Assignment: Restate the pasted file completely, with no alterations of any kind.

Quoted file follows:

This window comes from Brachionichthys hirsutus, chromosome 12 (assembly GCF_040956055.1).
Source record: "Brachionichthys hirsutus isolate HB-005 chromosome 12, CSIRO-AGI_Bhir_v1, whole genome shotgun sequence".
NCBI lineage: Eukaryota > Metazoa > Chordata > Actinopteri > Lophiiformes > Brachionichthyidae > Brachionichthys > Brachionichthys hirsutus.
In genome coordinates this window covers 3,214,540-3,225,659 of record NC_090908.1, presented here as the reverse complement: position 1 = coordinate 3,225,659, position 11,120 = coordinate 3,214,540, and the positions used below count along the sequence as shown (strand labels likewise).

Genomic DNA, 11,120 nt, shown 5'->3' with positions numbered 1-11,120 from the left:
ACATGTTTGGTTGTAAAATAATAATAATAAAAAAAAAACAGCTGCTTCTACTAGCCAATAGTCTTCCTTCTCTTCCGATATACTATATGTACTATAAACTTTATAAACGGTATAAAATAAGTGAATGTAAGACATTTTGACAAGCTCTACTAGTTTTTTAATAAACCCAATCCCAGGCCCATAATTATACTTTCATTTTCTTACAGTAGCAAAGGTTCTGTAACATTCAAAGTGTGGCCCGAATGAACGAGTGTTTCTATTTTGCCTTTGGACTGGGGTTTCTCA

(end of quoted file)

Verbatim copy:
This window comes from Brachionichthys hirsutus, chromosome 12 (assembly GCF_040956055.1).
Source record: "Brachionichthys hirsutus isolate HB-005 chromosome 12, CSIRO-AGI_Bhir_v1, whole genome shotgun sequence".
NCBI lineage: Eukaryota > Metazoa > Chordata > Actinopteri > Lophiiformes > Brachionichthyidae > Brachionichthys > Brachionichthys hirsutus.
In genome coordinates this window covers 3,214,540-3,225,659 of record NC_090908.1, presented here as the reverse complement: position 1 = coordinate 3,225,659, position 11,120 = coordinate 3,214,540, and the positions used below count along the sequence as shown (strand labels likewise).

Genomic DNA, 11,120 nt, shown 5'->3' with positions numbered 1-11,120 from the left:
ACATGTTTGGTTGTAAAATAATAATAATAAAAAAAAAACAGCTGCTTCTACTAGCCAATAGTCTTCCTTCTCTTCCGATATACTATATGTACTATAAACTTTATAAACGGTATAAAATAAGTGAATGTAAGACATTTTGACAAGCTCTACTAGTTTTTTAATAAACCCAATCCCAGGCCCATAATTATACTTTCATTTTCTTACAGTAGCAAAGGTTCTGTAACATTCAAAGTGTGGCCCGAATGAACGAGTGTTTCTATTTTGCCTTTGGACTGGGGTTTCTCA